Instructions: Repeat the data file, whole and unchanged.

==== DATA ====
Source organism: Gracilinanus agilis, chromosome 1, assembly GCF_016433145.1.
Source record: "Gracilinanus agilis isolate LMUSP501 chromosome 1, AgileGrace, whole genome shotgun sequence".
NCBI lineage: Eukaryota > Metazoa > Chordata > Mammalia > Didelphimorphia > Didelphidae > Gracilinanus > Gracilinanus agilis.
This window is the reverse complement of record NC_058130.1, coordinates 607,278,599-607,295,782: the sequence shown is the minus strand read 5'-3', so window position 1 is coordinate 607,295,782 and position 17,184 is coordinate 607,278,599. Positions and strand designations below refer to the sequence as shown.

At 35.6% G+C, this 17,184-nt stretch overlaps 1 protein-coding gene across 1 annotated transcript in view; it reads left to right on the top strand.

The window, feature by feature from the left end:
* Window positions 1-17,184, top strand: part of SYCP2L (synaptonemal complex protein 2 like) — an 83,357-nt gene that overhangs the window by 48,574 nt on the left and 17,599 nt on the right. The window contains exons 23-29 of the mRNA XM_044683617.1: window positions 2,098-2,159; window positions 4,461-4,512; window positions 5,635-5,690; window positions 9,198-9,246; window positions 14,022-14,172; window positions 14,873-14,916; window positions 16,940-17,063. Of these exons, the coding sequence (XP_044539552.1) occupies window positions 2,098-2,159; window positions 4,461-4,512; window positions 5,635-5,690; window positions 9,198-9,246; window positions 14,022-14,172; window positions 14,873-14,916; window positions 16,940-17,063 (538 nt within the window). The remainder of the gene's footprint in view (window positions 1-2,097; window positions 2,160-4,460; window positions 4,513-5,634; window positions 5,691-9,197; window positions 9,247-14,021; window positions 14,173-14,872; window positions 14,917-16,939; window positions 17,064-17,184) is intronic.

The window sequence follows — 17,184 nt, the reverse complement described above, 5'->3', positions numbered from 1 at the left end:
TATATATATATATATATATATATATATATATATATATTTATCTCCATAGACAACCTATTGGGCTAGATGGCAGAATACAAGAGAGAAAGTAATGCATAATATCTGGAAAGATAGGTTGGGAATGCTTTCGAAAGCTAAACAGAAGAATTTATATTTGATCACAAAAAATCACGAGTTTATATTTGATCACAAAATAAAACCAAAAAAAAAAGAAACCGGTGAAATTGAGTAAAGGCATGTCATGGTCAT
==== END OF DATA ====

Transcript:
Source organism: Gracilinanus agilis, chromosome 1, assembly GCF_016433145.1.
Source record: "Gracilinanus agilis isolate LMUSP501 chromosome 1, AgileGrace, whole genome shotgun sequence".
NCBI lineage: Eukaryota > Metazoa > Chordata > Mammalia > Didelphimorphia > Didelphidae > Gracilinanus > Gracilinanus agilis.
This window is the reverse complement of record NC_058130.1, coordinates 607,278,599-607,295,782: the sequence shown is the minus strand read 5'-3', so window position 1 is coordinate 607,295,782 and position 17,184 is coordinate 607,278,599. Positions and strand designations below refer to the sequence as shown.

At 35.6% G+C, this 17,184-nt stretch overlaps 1 protein-coding gene across 1 annotated transcript in view; it reads left to right on the top strand.

The window, feature by feature from the left end:
* Window positions 1-17,184, top strand: part of SYCP2L (synaptonemal complex protein 2 like) — an 83,357-nt gene that overhangs the window by 48,574 nt on the left and 17,599 nt on the right. The window contains exons 23-29 of the mRNA XM_044683617.1: window positions 2,098-2,159; window positions 4,461-4,512; window positions 5,635-5,690; window positions 9,198-9,246; window positions 14,022-14,172; window positions 14,873-14,916; window positions 16,940-17,063. Of these exons, the coding sequence (XP_044539552.1) occupies window positions 2,098-2,159; window positions 4,461-4,512; window positions 5,635-5,690; window positions 9,198-9,246; window positions 14,022-14,172; window positions 14,873-14,916; window positions 16,940-17,063 (538 nt within the window). The remainder of the gene's footprint in view (window positions 1-2,097; window positions 2,160-4,460; window positions 4,513-5,634; window positions 5,691-9,197; window positions 9,247-14,021; window positions 14,173-14,872; window positions 14,917-16,939; window positions 17,064-17,184) is intronic.

The window sequence follows — 17,184 nt, the reverse complement described above, 5'->3', positions numbered from 1 at the left end:
TATATATATATATATATATATATATATATATATATATTTATCTCCATAGACAACCTATTGGGCTAGATGGCAGAATACAAGAGAGAAAGTAATGCATAATATCTGGAAAGATAGGTTGGGAATGCTTTCGAAAGCTAAACAGAAGAATTTATATTTGATCACAAAAAATCACGAGTTTATATTTGATCACAAAATAAAACCAAAAAAAAAAGAAACCGGTGAAATTGAGTAAAGGCATGTCATGGTCAT